Slow and Steady Wins the Race: Some animals’ lifestyles let them get away with weird necks


ResearchBlogging.org
As a rule, all mammals have the same number of vertebrae in their necks, regardless of their necks’ length. Among other animals, like birds, reptiles and amphibians, there’s a little more variety: the long, slender necks of swans have 22-25 vertebrae, while bullfrogs’ necks have just one. Mammals, though – whether they’re a Kitti’s Hog-nosed Bat (the smallest mammal), a blue whale (the biggest) or anything in between – always have seven.

There appears to be good reason to follow the trend. Too many or too few neck vertebrae are associated with stillbirth, childhood cancer, neuronal problems and misplaced or crushed nerves, muscles and blood vessels in humans and some other mammals. Any change in the vertebrae number is probably selected against to avoid these problems, conserving basic mammal body plans in the process.

Rules are made to be broken, though, and both sloths and manatees have abnormal numbers of neck vertebrae. Two-toed sloths (Choloepus) have five to seven neck vertebrae, three-toed sloths (Bradypus) have eight or nine and manatees (Trichechus) have six.

Neither sloths nor manatees seem to suffer from the problems that other species have when they diverge from the seven-vertebrae template, though, and a team of scientists from Austria and the Netherlands think they know how they animals are getting away with it.

One hypothesis on how sloths and manatees come up short or long in the vertebrae department is that one of the genes that controls the development and differentiation of the vertebrae regions (there are five) mutates or is expressed abnormally and causes incorrect patterning in the skeleton. These genes are often pleiotropic (that is, they influence multiple traits), so a mutation in a single gene can cause multiple abnormalities in different parts of the body.

Studying the skeletons of sloths and manatees and comparing them to related animals with the normal number of vertebrae and ones with odd vertebral patterns caused by mutation, Irma Varela-Lasheras and colleagues from the Netherlands Centre for Biodiversity Naturalis and the International Institute for Applied Systems Analysis found plenty of anatomical evidence that genes are the problem. They found that sloths and manatees have many of the same skeletal malformations that are common to other species with Hox gene (the genes that determine body structure) mutations, including lab mice engineered to have Hox problems. They also found other skeletal abnormalities – fused vertebrae, defective cartilage production and asymmetric ribs – that could only be explained as side effects of genetic malfunction.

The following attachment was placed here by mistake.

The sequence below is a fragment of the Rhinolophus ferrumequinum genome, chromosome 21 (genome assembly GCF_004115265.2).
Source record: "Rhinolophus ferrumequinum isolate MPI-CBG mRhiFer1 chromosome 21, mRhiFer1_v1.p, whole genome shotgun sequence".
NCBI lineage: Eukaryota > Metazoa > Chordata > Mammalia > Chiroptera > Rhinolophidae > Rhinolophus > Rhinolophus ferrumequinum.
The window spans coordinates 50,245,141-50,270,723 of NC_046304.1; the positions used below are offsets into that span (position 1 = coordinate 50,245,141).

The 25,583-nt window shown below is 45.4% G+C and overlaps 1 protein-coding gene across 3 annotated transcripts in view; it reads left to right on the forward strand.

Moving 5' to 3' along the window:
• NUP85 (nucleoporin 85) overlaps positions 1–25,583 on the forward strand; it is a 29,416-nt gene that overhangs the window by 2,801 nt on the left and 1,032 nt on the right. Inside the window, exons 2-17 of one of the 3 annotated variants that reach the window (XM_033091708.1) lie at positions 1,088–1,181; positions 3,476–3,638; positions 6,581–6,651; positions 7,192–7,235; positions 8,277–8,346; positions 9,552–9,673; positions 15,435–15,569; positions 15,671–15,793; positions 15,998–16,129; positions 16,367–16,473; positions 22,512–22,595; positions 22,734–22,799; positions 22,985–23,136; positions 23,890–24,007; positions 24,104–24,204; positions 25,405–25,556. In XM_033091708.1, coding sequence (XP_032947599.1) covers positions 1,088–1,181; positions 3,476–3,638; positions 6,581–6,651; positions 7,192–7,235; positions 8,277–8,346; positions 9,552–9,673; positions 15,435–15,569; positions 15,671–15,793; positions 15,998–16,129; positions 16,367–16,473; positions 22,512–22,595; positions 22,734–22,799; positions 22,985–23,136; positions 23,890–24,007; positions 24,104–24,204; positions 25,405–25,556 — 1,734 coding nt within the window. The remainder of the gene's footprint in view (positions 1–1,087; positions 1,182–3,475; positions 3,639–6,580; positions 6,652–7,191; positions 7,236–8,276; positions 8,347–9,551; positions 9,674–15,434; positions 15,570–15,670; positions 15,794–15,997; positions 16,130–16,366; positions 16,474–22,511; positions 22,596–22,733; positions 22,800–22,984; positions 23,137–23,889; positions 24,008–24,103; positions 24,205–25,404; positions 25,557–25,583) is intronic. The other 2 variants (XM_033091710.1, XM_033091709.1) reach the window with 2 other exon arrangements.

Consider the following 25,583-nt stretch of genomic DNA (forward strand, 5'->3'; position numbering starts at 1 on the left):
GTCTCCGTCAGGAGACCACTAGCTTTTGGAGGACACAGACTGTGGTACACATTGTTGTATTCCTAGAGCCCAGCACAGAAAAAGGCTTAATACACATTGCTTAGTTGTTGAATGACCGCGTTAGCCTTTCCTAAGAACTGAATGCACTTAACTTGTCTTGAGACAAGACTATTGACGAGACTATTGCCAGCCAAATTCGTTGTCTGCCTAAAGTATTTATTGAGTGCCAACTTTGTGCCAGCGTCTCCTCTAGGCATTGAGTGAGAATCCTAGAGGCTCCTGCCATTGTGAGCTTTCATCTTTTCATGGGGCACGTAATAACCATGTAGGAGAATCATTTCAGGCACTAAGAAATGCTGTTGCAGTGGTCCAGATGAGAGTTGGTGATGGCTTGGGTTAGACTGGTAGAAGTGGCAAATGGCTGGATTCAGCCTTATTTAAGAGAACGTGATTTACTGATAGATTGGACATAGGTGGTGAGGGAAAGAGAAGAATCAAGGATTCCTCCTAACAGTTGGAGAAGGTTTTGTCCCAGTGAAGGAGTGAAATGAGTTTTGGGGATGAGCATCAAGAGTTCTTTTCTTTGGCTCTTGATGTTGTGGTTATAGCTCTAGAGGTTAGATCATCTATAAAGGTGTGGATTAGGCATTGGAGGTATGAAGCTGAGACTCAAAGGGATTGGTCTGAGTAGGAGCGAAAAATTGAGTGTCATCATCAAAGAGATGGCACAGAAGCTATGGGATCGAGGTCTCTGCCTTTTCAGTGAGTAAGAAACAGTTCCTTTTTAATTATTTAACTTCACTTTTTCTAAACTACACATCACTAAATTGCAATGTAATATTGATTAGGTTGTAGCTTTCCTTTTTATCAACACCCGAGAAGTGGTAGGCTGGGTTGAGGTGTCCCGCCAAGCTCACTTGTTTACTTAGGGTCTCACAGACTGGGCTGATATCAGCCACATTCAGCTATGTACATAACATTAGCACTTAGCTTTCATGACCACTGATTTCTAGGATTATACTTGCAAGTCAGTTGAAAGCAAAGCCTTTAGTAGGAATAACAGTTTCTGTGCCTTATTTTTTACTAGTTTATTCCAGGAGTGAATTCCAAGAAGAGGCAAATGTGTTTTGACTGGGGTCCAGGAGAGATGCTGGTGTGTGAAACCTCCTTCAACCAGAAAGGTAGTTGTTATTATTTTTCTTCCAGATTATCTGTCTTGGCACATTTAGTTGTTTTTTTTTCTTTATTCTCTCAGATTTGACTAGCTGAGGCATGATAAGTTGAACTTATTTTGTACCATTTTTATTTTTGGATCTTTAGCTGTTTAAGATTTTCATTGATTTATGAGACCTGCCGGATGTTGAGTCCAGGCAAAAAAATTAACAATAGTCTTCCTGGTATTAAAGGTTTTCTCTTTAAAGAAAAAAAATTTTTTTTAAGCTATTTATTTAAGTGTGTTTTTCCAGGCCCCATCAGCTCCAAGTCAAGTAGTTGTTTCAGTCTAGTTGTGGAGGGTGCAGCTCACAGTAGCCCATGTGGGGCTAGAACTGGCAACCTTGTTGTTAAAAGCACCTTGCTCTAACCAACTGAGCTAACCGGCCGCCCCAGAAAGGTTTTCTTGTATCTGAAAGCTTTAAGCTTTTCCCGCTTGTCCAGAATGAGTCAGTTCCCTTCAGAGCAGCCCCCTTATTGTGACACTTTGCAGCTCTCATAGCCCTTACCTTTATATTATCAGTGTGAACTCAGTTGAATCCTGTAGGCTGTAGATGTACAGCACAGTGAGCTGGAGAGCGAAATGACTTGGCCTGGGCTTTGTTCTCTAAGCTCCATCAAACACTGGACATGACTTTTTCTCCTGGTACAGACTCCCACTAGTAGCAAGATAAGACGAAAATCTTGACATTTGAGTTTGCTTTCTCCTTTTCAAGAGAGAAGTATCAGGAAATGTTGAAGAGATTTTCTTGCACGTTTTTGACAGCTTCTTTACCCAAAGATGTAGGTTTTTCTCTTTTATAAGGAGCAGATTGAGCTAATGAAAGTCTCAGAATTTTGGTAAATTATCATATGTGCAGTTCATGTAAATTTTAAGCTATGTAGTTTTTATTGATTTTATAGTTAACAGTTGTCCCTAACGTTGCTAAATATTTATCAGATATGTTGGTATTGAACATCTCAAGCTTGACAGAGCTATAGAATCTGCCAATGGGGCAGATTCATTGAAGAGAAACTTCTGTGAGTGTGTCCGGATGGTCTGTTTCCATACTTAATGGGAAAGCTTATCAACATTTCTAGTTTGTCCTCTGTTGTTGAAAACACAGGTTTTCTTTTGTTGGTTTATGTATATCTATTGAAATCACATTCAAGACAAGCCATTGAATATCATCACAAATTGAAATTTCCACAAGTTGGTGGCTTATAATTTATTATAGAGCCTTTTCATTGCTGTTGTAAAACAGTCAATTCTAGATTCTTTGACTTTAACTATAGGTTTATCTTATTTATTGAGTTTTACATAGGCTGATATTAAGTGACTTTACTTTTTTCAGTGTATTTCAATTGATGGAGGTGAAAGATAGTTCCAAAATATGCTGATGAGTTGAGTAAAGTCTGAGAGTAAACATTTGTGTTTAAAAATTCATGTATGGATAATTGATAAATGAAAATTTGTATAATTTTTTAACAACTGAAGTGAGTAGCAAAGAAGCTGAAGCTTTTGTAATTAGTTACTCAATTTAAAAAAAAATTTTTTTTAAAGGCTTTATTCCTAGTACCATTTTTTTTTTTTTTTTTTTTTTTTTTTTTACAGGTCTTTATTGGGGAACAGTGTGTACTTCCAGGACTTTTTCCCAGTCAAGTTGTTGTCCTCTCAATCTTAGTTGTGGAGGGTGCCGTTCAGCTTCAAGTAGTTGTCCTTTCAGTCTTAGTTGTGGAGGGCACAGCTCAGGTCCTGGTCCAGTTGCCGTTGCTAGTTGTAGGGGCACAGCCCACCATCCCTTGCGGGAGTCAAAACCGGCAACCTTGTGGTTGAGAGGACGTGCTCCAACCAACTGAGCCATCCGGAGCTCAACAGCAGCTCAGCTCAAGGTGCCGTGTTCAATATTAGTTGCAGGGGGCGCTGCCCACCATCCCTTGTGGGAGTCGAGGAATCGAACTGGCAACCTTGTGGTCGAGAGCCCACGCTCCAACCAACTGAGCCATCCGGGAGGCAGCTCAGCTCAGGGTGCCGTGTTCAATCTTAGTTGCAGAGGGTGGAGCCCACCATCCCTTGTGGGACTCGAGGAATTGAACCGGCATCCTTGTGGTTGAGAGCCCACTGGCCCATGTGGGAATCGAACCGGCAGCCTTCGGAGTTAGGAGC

These types of mutations are consistently selected against in all other mammals, but sloths and manatees lumber on with the associated skeletal problems and not a care in the world about them. They don’t suffer from incidences of cancer like other vertebral rule breakers do, either. The researchers think that being slow and steady is the trick. The Hox mutations aren’t selected against because the animals’ slowed-down lives protect them from the mutations’ negative effects. Low intensity lifestyles minimize the problems caused by skeletal malformations and slow metabolisms reduce their risk of cancer. Left to run wild, the Hox genes allow the animals to break free of the standard body mammal plan and stretch their strange necks in new directions.

Reference: Varela-Lasheras I, Bakker AJ, van der Mije SD, Metz JA, van Alphen J, & Galis F (2011). Breaking evolutionary and pleiotropic constraints in mammals. On sloths, manatees and homeotic mutations. EvoDevo, 2 (1) PMID: 21548920

Images: “Manatee at the Aquarium of Veracruz, Mexico” by AlejandroLinaresGarcia; “Sloth in the Amazon” by Praziquantel; “A Manatee Skeleton with Calf” by Sklmsta. Used under a Creative Commons License.

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